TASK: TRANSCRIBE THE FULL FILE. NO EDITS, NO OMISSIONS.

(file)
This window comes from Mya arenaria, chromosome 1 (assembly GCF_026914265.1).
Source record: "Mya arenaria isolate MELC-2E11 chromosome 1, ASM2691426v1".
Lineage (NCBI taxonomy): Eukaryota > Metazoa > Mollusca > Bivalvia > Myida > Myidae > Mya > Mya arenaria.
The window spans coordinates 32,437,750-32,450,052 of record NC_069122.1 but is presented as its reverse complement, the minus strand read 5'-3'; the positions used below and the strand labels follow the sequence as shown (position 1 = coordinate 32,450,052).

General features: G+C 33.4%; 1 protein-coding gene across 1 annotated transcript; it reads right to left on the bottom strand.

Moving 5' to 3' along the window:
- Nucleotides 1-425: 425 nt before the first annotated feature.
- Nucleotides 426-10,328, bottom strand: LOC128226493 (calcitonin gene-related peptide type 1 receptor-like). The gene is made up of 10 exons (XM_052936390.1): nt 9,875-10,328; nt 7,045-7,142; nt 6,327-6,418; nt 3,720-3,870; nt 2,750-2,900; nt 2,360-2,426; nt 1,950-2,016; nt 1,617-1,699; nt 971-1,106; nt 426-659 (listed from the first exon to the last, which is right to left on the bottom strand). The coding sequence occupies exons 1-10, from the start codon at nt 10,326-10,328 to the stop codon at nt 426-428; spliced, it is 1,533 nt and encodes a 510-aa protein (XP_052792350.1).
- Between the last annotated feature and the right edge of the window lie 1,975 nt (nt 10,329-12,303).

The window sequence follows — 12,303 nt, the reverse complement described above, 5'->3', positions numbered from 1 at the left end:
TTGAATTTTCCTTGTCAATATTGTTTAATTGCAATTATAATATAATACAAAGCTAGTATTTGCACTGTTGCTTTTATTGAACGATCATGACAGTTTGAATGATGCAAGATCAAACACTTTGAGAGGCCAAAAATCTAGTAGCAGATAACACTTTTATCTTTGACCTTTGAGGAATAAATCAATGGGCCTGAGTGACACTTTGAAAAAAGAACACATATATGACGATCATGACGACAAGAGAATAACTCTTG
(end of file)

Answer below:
This window comes from Mya arenaria, chromosome 1 (assembly GCF_026914265.1).
Source record: "Mya arenaria isolate MELC-2E11 chromosome 1, ASM2691426v1".
Lineage (NCBI taxonomy): Eukaryota > Metazoa > Mollusca > Bivalvia > Myida > Myidae > Mya > Mya arenaria.
The window spans coordinates 32,437,750-32,450,052 of record NC_069122.1 but is presented as its reverse complement, the minus strand read 5'-3'; the positions used below and the strand labels follow the sequence as shown (position 1 = coordinate 32,450,052).

General features: G+C 33.4%; 1 protein-coding gene across 1 annotated transcript; it reads right to left on the bottom strand.

Moving 5' to 3' along the window:
- Nucleotides 1-425: 425 nt before the first annotated feature.
- Nucleotides 426-10,328, bottom strand: LOC128226493 (calcitonin gene-related peptide type 1 receptor-like). The gene is made up of 10 exons (XM_052936390.1): nt 9,875-10,328; nt 7,045-7,142; nt 6,327-6,418; nt 3,720-3,870; nt 2,750-2,900; nt 2,360-2,426; nt 1,950-2,016; nt 1,617-1,699; nt 971-1,106; nt 426-659 (listed from the first exon to the last, which is right to left on the bottom strand). The coding sequence occupies exons 1-10, from the start codon at nt 10,326-10,328 to the stop codon at nt 426-428; spliced, it is 1,533 nt and encodes a 510-aa protein (XP_052792350.1).
- Between the last annotated feature and the right edge of the window lie 1,975 nt (nt 10,329-12,303).

The window sequence follows — 12,303 nt, the reverse complement described above, 5'->3', positions numbered from 1 at the left end:
TTGAATTTTCCTTGTCAATATTGTTTAATTGCAATTATAATATAATACAAAGCTAGTATTTGCACTGTTGCTTTTATTGAACGATCATGACAGTTTGAATGATGCAAGATCAAACACTTTGAGAGGCCAAAAATCTAGTAGCAGATAACACTTTTATCTTTGACCTTTGAGGAATAAATCAATGGGCCTGAGTGACACTTTGAAAAAAGAACACATATATGACGATCATGACGACAAGAGAATAACTCTTG